Recent Case Provides Latest Description Of The VA’s Duty To Assist Veteran In Obtaining Evidence To Support A Claim For Benefits

Under the statutes, the Department of Veteran’s Affairs (VA) has a duty to assist a veteran in obtaining all relevant medical records, to provide medical examinations and obtain medical opinions necessary for the agency to make a decision on a claim for benefits. The duty has been explained in the cases in different ways, and the boundaries of the duty have been described in a variety of ways. I previously blogged about the VA’s duty to assist veterans filing for service-connected disability benefits in 2009.

The most recent formulation of the VA’s duty to assist is set forth in the November 2010 case of Kaufman v. Shinseki, 2010 WL 487830 (Vet. App., November 24, 2010). In Kaufman, the court reversed the denial of a service-connected claim filed by a veteran due to the failure of the agency to obtain medical records from a VA medical facility. The Kaufman court described the VA’s duty to assist as follows:

VA’s duty to assist includes making “reasonable efforts to assist a claimant in obtaining evidence necessary to substantiate the claimant’s claim for a benefit.” 38 U.S.C. § 5103A(a)(1), (b); see Loving v. Nicholson, 19 Vet.App. 96, 102-03 (2005) (discussing requirement that the records be adequately identified). VA is not required to assist a claimant in obtaining identified records “if no reasonable possibility exists that such assistance would aid in substantiating the claim.” 38 U.S.C. §5103A(a)(2); see Golz v. Shinseki, 590 F.3d 1317, 1320 (Fed. Cir. 2010). The duty to assist “is not boundless in its scope” and “not all medical records or all [Social Security Administration] disability records must be sought – only those that are relevant to the veteran’s claim.” Id. at 1320-21 (emphasis added). “Relevant records for the purpose of § 5103A are those that relate to the injury for which the claimant is seeking benefits and have a reasonable possibility of helping to substantiate the veteran’s claim.” Id.; see, e.g., Moore v. Shinseki, 555 F.3d 1369, 1374 (Fed. Cir. 2009) (stating that “VA is statutorily required to obtain all of the veteran’s relevant service medical records, not simply those which it can most conveniently locate”); McGee v. Peake, 511 F.3d 1352, 1355, 1358 (Fed. Cir. 2008); see also Quartuccio v. Principi, 16 Vet.App 183, 187-88 (2002); Clarkson v. Brown, 4 Vet.App. 565, 567-68 (1993); Murincsak v. Derwinski, 2 Vet.App. 363, 366, 370 (1992).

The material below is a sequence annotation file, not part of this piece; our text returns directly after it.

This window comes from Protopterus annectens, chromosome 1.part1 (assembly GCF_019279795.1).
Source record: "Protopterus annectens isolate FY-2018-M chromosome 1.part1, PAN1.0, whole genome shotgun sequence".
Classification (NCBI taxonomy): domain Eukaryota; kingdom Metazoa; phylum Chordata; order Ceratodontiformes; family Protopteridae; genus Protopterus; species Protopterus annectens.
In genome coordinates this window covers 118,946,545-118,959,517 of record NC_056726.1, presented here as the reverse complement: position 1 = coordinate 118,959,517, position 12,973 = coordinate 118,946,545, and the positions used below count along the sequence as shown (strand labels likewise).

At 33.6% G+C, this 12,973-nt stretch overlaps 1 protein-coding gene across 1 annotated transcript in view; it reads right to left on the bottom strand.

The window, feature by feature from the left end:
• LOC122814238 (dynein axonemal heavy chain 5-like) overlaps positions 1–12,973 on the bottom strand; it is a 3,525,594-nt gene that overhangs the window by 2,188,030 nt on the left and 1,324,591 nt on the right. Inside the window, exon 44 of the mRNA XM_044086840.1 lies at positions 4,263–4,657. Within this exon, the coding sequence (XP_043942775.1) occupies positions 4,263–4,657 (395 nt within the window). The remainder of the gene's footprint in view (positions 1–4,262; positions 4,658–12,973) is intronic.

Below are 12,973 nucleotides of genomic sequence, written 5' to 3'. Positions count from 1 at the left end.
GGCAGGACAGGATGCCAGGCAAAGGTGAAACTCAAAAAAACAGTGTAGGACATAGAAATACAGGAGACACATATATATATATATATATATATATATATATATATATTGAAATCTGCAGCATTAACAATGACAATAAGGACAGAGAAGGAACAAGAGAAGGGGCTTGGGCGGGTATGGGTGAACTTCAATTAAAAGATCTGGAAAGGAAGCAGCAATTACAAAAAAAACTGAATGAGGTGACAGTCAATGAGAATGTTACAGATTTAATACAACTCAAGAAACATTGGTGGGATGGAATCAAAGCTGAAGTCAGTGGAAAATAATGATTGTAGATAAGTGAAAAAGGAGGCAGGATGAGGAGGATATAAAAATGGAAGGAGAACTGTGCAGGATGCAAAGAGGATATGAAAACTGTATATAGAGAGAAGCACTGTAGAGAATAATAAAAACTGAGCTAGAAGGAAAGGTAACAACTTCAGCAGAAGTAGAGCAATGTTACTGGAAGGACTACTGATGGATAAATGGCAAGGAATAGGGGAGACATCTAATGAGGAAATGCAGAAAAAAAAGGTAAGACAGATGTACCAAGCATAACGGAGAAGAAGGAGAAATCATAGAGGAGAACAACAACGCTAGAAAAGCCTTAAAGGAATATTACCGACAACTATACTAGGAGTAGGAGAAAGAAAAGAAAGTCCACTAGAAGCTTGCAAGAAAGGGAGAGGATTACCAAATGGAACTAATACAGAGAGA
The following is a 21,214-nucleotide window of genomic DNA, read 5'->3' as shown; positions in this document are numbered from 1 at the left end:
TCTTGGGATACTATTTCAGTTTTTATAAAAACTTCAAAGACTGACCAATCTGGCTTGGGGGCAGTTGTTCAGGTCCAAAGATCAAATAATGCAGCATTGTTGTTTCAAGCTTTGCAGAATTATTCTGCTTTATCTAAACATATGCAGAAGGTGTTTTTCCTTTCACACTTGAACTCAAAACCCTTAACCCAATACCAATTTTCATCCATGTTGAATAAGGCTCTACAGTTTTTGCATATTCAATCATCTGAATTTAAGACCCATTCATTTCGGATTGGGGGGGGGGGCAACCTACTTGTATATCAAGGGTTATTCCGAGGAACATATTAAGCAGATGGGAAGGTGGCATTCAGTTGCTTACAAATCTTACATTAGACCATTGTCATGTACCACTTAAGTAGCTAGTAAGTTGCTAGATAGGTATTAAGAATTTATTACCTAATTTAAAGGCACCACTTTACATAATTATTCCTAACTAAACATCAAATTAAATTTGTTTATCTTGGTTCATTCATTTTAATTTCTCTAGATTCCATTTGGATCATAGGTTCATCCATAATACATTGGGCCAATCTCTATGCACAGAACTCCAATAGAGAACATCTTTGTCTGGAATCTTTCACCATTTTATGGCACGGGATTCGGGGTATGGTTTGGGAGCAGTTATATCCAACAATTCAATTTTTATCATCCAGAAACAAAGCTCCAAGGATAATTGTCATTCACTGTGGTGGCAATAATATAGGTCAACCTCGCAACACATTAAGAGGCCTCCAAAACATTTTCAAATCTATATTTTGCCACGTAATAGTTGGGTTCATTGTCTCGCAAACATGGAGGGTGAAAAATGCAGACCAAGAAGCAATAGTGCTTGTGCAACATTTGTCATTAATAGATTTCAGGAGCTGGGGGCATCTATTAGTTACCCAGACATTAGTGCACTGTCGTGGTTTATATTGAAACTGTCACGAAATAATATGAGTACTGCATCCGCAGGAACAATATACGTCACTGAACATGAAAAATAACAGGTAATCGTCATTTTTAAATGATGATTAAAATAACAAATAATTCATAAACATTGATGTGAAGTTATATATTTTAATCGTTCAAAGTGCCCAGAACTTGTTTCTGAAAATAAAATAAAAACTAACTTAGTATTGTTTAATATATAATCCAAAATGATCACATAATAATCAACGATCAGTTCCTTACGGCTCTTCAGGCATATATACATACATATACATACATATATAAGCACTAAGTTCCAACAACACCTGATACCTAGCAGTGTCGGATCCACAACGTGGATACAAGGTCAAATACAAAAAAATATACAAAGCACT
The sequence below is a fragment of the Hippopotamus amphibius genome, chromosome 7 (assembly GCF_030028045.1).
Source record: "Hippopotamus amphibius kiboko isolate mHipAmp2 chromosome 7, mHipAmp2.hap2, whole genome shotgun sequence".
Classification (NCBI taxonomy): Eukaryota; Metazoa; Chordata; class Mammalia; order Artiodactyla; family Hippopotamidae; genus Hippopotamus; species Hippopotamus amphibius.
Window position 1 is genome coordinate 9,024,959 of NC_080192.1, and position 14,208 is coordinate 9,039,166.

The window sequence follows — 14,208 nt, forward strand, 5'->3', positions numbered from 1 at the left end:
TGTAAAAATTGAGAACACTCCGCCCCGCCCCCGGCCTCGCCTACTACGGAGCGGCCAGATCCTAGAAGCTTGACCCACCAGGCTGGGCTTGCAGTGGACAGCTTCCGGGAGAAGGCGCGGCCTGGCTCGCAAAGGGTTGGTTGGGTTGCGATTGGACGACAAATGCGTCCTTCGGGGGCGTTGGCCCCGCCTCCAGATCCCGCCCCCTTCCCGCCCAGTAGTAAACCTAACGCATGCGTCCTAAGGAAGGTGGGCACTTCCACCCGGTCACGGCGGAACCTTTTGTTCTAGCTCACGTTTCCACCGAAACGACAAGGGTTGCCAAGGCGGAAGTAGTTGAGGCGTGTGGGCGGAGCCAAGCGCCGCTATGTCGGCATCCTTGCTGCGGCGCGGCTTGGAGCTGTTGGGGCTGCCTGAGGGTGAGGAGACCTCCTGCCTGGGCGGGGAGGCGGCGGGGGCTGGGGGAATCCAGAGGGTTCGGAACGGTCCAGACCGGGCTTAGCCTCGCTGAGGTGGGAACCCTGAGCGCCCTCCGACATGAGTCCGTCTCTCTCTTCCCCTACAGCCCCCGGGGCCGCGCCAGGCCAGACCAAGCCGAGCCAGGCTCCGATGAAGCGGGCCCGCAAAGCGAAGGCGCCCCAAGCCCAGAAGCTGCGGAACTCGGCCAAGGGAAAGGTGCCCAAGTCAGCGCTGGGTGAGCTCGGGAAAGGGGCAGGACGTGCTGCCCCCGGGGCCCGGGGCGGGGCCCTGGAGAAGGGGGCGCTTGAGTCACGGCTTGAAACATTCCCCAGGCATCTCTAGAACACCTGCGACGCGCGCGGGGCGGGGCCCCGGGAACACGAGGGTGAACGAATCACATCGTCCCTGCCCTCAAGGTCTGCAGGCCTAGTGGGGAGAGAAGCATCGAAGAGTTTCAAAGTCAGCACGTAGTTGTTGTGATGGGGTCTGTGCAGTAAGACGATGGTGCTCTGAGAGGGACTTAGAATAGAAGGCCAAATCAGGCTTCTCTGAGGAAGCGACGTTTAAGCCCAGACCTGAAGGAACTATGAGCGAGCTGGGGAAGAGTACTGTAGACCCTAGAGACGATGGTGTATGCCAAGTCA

Relevance is not established where the identified records pertain to a “completely unrelated medical condition and the veteran makes no specific allegations that would give rise to a reasonable belief that the medical records may nonetheless pertain to the injury for which the veteran seeks benefits.” Golz, 590 F.3d at 1322-23 (concluding that VA is not required to obtain Social Security records from SSA if VA determines, without review of the actual records, that there is no reasonable possibility that such records, which pertain to back and leg pain, are relevant to the veteran’s claim for VA disability compensation for PTSD). Nevertheless, in close or uncertain cases, “[a]s long as a reasonable possibility exists that the records are relevant to the veteran’s claim, VA is required to assist the veteran in obtaining the identified records.” Id. at 1323 (emphasis added): see McGee, 511 F.3d at 1357 (discussing VA’s obligation, in fulfilling its duty to assist, to “fully and sympathetically develop the veteran’s claim to its optimum before deciding it on the merits”).

The Kaufman v. Shinseki case is annexed hereto.